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SA loves shopping, but enough for retailers?
SA loves shopping, but enough for retailers?

SA loves shopping, but enough for retailers?

MARKETING NEWS

Fin24 - Oct 2nd 2015, 09:30

Durban – South Africa is a country that loves shopping, but the big question is whether the retail industry has run out of steam, according to Rohit Talwar, futurist and strategic adviser of FastFuture. 

Based in the UK, he advises global companies, industries and governments on how to survive, thrive, spot and manage emerging risks and develop innovative growth strategies.

“It is important for SA retailers to think about the next five to twenty years,” he said at the 19th congress of the SA Council of Shopping Centres (SACSC) taking place in Durban this week.

“The future is exciting on the one hand, because of lots of opportunities, but there are also challenges because of existential risks.”

His research showed that one of the big potentials in the SA retail industry could lie in townships.
“But then the SA retail industry would have to develop a new thinking about serving those township markets. For instance, a big mall might not work so well in a township,” said Talwar.

“Retailers basically have a choice between two routes. Either they must play by the existing rules of the game or they must create a new game. The SA economy is under pressure and that creates huge uncertainty.”

That is why, in his view, organisations should have some early warning system regarding trends and risks.

“Retailers will have to look at potential opportunities and decide if they want to choose to be the first to go in and be pioneers and run the risk, or wait and follow later,” he explained.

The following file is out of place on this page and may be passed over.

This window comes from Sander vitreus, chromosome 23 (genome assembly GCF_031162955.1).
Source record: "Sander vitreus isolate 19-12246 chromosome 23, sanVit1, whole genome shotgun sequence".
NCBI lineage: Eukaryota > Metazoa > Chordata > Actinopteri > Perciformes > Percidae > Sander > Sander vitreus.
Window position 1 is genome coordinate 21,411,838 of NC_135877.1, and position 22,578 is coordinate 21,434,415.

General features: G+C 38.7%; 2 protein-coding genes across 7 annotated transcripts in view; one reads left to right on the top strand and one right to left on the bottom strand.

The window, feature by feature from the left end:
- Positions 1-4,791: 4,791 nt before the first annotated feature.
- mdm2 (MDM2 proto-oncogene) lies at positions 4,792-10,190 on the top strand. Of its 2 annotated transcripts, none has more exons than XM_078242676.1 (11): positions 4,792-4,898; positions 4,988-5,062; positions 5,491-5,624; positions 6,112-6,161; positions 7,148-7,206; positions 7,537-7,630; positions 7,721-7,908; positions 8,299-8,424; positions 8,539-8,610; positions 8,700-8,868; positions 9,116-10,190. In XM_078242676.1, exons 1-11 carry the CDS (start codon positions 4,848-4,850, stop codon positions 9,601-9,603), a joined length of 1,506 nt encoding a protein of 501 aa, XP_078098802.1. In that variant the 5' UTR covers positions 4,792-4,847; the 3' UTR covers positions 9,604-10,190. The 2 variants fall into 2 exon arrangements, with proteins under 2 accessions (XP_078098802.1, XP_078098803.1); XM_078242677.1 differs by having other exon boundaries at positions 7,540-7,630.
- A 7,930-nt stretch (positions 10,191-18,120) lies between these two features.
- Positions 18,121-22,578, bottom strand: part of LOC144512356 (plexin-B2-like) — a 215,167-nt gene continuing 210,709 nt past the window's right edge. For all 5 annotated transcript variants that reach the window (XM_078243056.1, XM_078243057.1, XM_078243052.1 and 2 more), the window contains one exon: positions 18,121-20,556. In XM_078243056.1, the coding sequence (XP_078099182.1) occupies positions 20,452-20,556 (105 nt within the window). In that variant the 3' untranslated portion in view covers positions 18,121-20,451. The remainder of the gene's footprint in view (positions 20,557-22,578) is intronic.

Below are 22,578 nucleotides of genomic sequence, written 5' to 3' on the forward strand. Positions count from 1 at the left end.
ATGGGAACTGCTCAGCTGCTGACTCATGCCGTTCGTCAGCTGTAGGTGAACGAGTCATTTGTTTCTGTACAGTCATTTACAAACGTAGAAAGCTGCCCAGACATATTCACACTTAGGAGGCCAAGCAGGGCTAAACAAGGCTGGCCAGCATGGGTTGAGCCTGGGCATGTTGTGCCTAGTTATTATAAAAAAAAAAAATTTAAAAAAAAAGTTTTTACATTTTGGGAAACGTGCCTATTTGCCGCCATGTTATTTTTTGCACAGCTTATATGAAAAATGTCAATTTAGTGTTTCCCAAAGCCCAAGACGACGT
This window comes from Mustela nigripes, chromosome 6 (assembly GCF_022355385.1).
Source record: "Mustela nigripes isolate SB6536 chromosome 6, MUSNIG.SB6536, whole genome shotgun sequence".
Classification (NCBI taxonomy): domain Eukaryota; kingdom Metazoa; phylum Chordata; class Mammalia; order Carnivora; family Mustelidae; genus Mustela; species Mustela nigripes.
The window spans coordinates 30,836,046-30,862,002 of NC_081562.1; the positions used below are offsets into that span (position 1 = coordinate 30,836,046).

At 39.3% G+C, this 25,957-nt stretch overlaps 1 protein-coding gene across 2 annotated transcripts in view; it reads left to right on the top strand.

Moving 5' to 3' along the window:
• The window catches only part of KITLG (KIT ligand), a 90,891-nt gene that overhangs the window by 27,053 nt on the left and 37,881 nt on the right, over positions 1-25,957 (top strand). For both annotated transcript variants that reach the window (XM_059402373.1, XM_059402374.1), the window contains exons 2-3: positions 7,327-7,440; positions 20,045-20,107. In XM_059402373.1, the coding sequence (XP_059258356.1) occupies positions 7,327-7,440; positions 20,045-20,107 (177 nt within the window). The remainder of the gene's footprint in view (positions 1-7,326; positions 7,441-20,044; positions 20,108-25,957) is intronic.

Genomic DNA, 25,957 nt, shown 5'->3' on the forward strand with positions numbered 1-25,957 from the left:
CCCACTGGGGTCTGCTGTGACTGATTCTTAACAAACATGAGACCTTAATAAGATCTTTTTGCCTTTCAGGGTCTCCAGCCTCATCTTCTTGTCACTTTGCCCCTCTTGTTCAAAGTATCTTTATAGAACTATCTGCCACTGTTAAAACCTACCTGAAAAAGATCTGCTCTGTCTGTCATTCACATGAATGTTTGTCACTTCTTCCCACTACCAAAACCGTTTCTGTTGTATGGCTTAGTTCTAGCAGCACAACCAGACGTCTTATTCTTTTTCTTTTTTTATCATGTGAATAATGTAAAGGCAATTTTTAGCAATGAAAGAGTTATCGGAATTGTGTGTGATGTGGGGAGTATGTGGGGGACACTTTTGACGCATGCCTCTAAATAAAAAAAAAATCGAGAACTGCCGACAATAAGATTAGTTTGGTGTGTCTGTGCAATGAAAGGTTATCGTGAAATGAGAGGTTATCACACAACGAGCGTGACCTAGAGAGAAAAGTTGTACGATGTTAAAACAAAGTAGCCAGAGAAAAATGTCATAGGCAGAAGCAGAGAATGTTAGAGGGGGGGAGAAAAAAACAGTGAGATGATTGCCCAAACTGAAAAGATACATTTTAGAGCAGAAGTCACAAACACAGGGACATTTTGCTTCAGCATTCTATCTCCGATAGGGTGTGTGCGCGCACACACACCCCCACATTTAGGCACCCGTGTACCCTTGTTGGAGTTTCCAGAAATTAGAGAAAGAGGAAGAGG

One trend he has noted overseas is for retailers to use alternative ways to obtain revenue. Some retailers use auction models, for instance, during quieter times in their shops.

Customer service is also becoming more and more important in the retail world.

Another trend he has seen oversees is for malls to create a ‘mall within a mall’. He gave the example of a mall he visited where there was a section of about 20 shops all aimed at men. This was situated in one area within a larger mall.

The growth of specialised malls and the use of themes by malls are other trends in luring customers. He has even seen some retailers and mall owners starting to invest in potential future tenants in their malls.

“The challenge is how retailers and shopping malls are preparing for the future rather than just staying in a mere response mode,” said Talwar.

* Carin Smith is a guest of the SACSC at its congress.From Fin24.com 

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